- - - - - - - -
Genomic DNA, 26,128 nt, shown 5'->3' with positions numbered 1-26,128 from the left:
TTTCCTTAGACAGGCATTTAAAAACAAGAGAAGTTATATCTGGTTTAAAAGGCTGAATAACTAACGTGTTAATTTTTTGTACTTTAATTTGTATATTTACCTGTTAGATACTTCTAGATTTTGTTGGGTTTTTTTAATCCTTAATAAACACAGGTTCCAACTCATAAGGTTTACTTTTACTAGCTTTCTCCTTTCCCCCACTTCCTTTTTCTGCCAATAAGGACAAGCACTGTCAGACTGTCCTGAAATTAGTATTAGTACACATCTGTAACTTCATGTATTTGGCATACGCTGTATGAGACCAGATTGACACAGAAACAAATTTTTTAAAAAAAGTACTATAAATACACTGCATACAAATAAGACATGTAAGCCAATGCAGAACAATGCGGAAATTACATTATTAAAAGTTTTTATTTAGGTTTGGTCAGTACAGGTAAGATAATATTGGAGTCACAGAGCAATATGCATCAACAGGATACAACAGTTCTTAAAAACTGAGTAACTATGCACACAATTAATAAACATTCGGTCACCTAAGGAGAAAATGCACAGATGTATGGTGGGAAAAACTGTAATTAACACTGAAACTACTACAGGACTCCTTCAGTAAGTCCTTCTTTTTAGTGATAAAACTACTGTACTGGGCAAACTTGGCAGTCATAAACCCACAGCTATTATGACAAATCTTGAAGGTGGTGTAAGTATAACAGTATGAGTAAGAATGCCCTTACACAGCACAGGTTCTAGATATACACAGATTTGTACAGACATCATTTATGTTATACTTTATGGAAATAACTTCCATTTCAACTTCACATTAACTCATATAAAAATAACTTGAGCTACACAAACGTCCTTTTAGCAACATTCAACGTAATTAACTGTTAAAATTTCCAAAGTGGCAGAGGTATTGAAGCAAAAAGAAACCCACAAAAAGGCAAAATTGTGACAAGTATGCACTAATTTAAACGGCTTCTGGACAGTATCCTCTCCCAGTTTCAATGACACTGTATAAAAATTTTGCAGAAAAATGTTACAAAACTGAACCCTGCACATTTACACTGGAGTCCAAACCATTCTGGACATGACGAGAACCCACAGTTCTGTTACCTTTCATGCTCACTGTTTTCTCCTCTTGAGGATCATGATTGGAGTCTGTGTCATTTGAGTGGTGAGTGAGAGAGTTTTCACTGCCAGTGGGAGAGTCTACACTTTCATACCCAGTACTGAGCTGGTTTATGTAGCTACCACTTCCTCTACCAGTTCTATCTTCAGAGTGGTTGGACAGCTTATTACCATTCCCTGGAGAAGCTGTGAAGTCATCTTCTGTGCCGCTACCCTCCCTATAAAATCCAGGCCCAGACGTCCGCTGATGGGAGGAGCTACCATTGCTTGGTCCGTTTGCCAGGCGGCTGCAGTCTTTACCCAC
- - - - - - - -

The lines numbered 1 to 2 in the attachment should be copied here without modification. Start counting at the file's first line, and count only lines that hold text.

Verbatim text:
Genomic DNA, 26,128 nt, shown 5'->3' with positions numbered 1-26,128 from the left:
TTTCCTTAGACAGGCATTTAAAAACAAGAGAAGTTATATCTGGTTTAAAAGGCTGAATAACTAACGTGTTAATTTTTTGTACTTTAATTTGTATATTTACCTGTTAGATACTTCTAGATTTTGTTGGGTTTTTTTAATCCTTAATAAACACAGGTTCCAACTCATAAGGTTTACTTTTACTAGCTTTCTCCTTTCCCCCACTTCCTTTTTCTGCCAATAAGGACAAGCACTGTCAGACTGTCCTGAAATTAGTATTAGTACACATCTGTAACTTCATGTATTTGGCATACGCTGTATGAGACCAGATTGACACAGAAACAAATTTTTTAAAAAAAGTACTATAAATACACTGCATACAAATAAGACATGTAAGCCAATGCAGAACAATGCGGAAATTACATTATTAAAAGTTTTTATTTAGGTTTGGTCAGTACAGGTAAGATAATATTGGAGTCACAGAGCAATATGCATCAACAGGATACAACAGTTCTTAAAAACTGAGTAACTATGCACACAATTAATAAACATTCGGTCACCTAAGGAGAAAATGCACAGATGTATGGTGGGAAAAACTGTAATTAACACTGAAACTACTACAGGACTCCTTCAGTAAGTCCTTCTTTTTAGTGATAAAACTACTGTACTGGGCAAACTTGGCAGTCATAAACCCACAGCTATTATGACAAATCTTGAAGGTGGTGTAAGTATAACAGTATGAGTAAGAATGCCCTTACACAGCACAGGTTCTAGATATACACAGATTTGTACAGACATCATTTATGTTATACTTTATGGAAATAACTTCCATTTCAACTTCACATTAACTCATATAAAAATAACTTGAGCTACACAAACGTCCTTTTAGCAACATTCAACGTAATTAACTGTTAAAATTTCCAAAGTGGCAGAGGTATTGAAGCAAAAAGAAACCCACAAAAAGGCAAAATTGTGACAAGTATGCACTAATTTAAACGGCTTCTGGACAGTATCCTCTCCCAGTTTCAATGACACTGTATAAAAATTTTGCAGAAAAATGTTACAAAACTGAACCCTGCACATTTACACTGGAGTCCAAACCATTCTGGACATGACGAGAACCCACAGTTCTGTTACCTTTCATGCTCACTGTTTTCTCCTCTTGAGGATCATGATTGGAGTCTGTGTCATTTGAGTGGTGAGTGAGAGAGTTTTCACTGCCAGTGGGAGAGTCTACACTTTCATACCCAGTACTGAGCTGGTTTATGTAGCTACCACTTCCTCTACCAGTTCTATCTTCAGAGTGGTTGGACAGCTTATTACCATTCCCTGGAGAAGCTGTGAAGTCATCTTCTGTGCCGCTACCCTCCCTATAAAATCCAGGCCCAGACGTCCGCTGATGGGAGGAGCTACCATTGCTTGGTCCGTTTGCCAGGCGGCTGCAGTCTTTACCCAC